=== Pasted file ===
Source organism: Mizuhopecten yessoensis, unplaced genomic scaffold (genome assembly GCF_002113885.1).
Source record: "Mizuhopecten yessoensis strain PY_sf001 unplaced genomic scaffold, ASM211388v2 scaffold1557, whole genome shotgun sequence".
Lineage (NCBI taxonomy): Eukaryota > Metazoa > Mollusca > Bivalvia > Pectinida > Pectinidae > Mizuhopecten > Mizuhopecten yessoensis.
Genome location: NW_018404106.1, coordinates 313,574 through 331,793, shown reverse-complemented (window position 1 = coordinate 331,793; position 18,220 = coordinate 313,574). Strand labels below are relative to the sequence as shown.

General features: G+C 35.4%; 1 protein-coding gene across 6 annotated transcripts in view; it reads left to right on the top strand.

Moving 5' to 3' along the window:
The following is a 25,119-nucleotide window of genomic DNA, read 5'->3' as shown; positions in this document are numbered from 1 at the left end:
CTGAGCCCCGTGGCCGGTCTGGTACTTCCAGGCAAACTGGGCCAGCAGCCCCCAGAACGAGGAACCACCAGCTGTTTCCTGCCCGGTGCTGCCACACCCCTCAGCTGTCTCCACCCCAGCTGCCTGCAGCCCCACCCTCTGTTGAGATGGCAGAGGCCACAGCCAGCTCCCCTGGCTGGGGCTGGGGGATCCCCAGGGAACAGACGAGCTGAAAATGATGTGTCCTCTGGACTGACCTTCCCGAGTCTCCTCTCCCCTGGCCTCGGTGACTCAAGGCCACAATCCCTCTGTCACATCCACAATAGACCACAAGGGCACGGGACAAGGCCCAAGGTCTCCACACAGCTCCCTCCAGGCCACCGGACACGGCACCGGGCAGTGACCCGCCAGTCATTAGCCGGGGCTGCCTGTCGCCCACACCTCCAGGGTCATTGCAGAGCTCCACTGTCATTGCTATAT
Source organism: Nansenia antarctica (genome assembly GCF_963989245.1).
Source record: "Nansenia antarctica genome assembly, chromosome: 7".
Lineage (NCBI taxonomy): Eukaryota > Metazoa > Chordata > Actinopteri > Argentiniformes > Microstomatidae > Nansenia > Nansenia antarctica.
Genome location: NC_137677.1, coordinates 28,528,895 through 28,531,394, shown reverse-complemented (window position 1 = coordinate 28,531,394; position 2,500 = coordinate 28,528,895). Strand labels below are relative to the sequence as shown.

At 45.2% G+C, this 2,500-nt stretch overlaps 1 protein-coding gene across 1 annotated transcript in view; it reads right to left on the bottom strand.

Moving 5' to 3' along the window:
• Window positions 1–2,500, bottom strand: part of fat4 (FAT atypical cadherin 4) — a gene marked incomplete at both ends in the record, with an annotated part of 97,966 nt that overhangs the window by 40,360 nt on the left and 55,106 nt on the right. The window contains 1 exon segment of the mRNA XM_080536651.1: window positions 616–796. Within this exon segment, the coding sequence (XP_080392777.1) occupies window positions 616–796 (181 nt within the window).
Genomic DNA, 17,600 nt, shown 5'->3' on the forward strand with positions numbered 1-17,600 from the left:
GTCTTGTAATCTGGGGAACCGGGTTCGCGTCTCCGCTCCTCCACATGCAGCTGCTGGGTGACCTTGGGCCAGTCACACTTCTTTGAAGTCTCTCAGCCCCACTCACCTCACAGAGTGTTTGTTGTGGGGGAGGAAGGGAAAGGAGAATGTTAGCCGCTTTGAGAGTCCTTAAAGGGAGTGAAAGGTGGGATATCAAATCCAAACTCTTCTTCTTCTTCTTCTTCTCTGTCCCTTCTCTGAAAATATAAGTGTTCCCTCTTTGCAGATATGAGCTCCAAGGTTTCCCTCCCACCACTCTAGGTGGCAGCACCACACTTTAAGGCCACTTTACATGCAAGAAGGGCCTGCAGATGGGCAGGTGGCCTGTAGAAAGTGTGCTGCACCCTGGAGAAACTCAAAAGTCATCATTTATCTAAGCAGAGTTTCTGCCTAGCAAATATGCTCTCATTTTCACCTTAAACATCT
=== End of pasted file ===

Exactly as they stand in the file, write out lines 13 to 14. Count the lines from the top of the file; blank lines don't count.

At 45.2% G+C, this 2,500-nt stretch overlaps 1 protein-coding gene across 1 annotated transcript in view; it reads right to left on the bottom strand.

Moving 5' to 3' along the window: